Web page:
The real strategic alternative to “whiteness” is not “blackness”, but multi-ethnic identities in a common constitutional citizenship in which multi-ethnic bonding took place to various degrees in the townships of South Africa. Even if tragedies and triumphs occurred, it was bonding nevertheless. White South Africans chose formally to stay out of that historic process. Mostly they were blissfully unaware of it, where they did they sought to tear it apart. They are now free to become part of a greater human solidarity: the township’s greatest gift to South Africa, and perhaps to the world.

        Sandon in its triumph represents an economy that has been and continues to be in a predatory relationship with the overwhelming bulk of its population. If the primary purpose of an economy is to enhance the welfare of its citizens, then the wealth of South Africa should no longer be exported to the same degree for the continuouos enrichment of other countries regardless of the merits of globalisation. If Sandton fundamentally continues to serve that role, if it structurally represents the ultimate purpose in Africa of asset global accumulation and value accretion in the long journey from Berlin it cannot be the symbol of the success of South Africa’s economy, but of its failure. While Sandton cannot be irrelevant to the success of the South African economy it cannot, in its current orientation, be its defining essence. Its opulent success contains deep within itself a moral repudiation it has not even begun to address.

        There are people in South Africa who have begun to dream of a return to pre-colonial land dispensations. These are dreams too ghastly to contemplate. They will almost certainly tear South Africa apart. The Berlin Conference parcelled out territories in Africa for better or for worse. The unitary image of South African as land mass, internally rearranged since 1994, is fixed in the minds of the overwhelming majority of South African's whatever their ownership relationship to it, so is its economic landscape, and social landscape. We cannot afford to undo the legacy of multi-ethnic and multi-cultural congregation that continues and which now requires the express attention of a democratic state that has rediscovered a key and necessary foundation for its future. 

        The families of Mrs Shangase and Mr Magabane, who have returned to the opportunities they have discovered in their respective formative origins, enjoin us to take the journey with them, part real, part conceptual, from Sandton to Soweto. They urge us to go along with them into the future.  Then perhaps, armed with success we will pass by in Berlin on that journey, where Berliners will have surely agonised over the implications of Thomas Picketty’s Capital in the Twenty-first Century for global peace and welfare and we will say to them: we have found new ways to truly humanise capitalism and perhaps avoid the next global wars.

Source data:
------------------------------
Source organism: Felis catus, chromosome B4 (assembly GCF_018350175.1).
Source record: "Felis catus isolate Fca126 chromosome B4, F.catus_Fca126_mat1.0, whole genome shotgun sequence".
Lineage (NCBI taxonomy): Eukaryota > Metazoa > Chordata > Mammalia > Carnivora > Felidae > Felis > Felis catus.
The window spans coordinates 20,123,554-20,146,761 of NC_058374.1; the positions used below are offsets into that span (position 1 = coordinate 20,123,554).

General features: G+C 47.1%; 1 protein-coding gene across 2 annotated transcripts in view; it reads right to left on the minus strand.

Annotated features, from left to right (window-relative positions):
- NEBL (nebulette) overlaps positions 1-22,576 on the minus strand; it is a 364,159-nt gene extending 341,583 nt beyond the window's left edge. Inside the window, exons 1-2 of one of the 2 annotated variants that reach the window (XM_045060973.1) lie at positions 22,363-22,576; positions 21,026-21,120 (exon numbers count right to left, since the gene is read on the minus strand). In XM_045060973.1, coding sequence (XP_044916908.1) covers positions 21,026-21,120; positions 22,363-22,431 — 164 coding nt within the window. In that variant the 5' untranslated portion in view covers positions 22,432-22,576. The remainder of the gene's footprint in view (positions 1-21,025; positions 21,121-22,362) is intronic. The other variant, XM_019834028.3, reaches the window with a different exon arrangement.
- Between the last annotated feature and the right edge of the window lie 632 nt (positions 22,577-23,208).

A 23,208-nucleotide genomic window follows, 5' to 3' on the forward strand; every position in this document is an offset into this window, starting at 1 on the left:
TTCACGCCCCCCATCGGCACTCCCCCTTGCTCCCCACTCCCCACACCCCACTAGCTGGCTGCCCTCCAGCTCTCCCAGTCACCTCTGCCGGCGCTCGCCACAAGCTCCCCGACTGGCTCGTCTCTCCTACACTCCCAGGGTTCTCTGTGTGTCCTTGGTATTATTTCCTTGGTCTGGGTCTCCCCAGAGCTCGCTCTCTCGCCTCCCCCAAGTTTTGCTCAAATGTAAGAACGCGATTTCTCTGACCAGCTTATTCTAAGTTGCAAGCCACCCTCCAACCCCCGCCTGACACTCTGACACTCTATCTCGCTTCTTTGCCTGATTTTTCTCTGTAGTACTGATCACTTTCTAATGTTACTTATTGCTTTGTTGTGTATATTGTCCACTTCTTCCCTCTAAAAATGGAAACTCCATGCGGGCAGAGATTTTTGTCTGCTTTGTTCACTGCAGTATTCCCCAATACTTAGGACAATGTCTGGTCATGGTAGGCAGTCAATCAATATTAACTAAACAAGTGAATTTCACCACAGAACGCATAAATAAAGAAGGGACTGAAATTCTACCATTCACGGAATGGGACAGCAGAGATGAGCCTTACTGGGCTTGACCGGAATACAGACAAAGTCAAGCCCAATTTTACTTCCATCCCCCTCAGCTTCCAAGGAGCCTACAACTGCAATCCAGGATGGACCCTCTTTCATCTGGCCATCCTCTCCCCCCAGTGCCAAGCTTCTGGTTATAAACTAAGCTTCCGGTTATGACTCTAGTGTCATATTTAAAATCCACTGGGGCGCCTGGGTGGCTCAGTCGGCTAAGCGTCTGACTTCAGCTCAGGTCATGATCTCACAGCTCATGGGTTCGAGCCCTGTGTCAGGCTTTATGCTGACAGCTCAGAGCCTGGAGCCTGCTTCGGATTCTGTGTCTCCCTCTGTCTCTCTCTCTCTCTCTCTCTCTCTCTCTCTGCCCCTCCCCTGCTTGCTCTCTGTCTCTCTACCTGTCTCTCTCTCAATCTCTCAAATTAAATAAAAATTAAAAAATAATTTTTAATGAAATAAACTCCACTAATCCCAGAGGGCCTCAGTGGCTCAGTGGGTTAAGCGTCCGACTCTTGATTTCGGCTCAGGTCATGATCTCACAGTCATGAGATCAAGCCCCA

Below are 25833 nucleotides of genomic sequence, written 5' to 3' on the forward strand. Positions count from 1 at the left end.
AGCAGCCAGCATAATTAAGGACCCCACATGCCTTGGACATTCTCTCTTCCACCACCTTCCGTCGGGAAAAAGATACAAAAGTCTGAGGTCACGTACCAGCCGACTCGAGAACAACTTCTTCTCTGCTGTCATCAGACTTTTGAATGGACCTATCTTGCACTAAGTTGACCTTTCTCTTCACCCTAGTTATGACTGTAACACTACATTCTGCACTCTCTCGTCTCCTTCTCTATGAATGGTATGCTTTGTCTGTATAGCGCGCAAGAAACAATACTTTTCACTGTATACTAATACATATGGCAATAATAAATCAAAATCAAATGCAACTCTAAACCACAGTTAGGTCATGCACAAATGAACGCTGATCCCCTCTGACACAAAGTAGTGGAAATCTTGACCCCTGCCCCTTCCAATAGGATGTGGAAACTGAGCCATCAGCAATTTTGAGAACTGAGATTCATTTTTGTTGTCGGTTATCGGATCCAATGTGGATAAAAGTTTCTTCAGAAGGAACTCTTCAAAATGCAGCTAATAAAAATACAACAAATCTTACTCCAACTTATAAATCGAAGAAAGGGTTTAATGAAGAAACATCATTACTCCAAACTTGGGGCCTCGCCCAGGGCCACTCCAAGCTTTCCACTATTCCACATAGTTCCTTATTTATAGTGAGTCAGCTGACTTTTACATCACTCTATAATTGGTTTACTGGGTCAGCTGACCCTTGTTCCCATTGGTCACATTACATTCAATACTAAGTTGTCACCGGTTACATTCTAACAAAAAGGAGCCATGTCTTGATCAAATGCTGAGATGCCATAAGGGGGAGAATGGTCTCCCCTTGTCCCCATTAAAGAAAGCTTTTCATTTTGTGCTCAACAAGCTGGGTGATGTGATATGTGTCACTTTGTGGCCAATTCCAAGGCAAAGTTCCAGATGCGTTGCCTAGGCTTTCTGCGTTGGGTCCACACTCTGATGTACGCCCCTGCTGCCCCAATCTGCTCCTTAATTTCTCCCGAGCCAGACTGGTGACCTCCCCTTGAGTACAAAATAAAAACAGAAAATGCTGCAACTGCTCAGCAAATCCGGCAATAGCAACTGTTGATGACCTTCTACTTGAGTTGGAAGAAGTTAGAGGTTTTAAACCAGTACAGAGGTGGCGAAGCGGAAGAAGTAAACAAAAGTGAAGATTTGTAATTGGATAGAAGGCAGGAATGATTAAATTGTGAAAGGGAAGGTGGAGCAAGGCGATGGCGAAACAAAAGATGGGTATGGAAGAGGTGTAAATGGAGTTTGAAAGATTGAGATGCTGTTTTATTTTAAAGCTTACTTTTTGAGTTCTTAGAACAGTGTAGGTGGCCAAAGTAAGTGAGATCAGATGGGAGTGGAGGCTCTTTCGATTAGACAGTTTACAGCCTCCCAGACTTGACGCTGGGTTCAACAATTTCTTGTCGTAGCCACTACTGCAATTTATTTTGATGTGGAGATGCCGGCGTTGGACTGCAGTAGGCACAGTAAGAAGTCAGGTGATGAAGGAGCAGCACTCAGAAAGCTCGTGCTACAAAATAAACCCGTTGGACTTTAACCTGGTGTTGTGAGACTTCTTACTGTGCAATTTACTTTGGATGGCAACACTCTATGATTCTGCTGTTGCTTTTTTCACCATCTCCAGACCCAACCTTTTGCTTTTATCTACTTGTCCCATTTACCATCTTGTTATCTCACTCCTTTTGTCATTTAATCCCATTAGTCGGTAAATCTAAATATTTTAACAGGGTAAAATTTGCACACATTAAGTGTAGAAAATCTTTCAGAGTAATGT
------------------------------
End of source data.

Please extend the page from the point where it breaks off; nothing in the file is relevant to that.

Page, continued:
We have reconceptualised and restructured South Africa’s economy to make life livable for all its citizens. New political parties have emerge to give political energy to emergent visions informed by a new awareness. We have reconceptualised asset ownership and the accretion of its value; and we have in the process even confronted capitalism’s illusion of the absolute autonomy of the individual; that millions and billions and trillions of rands, dollars, and euros owned by few individuals and nations include in them quantum’s of appropriated global and local social value; and that real estate purportedly owned by them can never, in the scheme of human evolution, be entirely theirs.

        So perhaps with this festival celebrating twenty years of democracy in South Africa, Berliners and Sowetans  will begin a new journey of sharing the world. Soweto in this context may very well be a new Mother City[8]. On that day in Berlin we may even meet in the Chancellor’s palace with huge 16ft high maps of Germany and South Africa on the walls to share the stories of how we have remade outselves.

[1] http://www.bbc.co.uk/programmes/b03ffkfd

[2] Otherwise known as: as the Congo Conference (German: Kongokonferenz) or West Africa Conference (Westafrika-Konferenz).

[3] Sunday Times. July13, 2014

[4] Njabulo S Ndebele. “Arriving home? South Africa beyond transition and reconciliation” in Fanie du Toit and Erik Doxtader (eds). In The Balance: South Africans Debate Reconciliation. Johannesburg: Jacana, 2014.

[5] http://en.wikipedia.org/wiki/JSE_Limited

[6] “Political Race” is a concept Lani Guinier and Gerald Torres develop and explore in The Miner’s Canary. Cambridge, Massachusetts: Harvard University Press, 2002

[7] http://sowetovibe.co.za/facts

[8] Crain Soudien’s wish at the University of Cape Town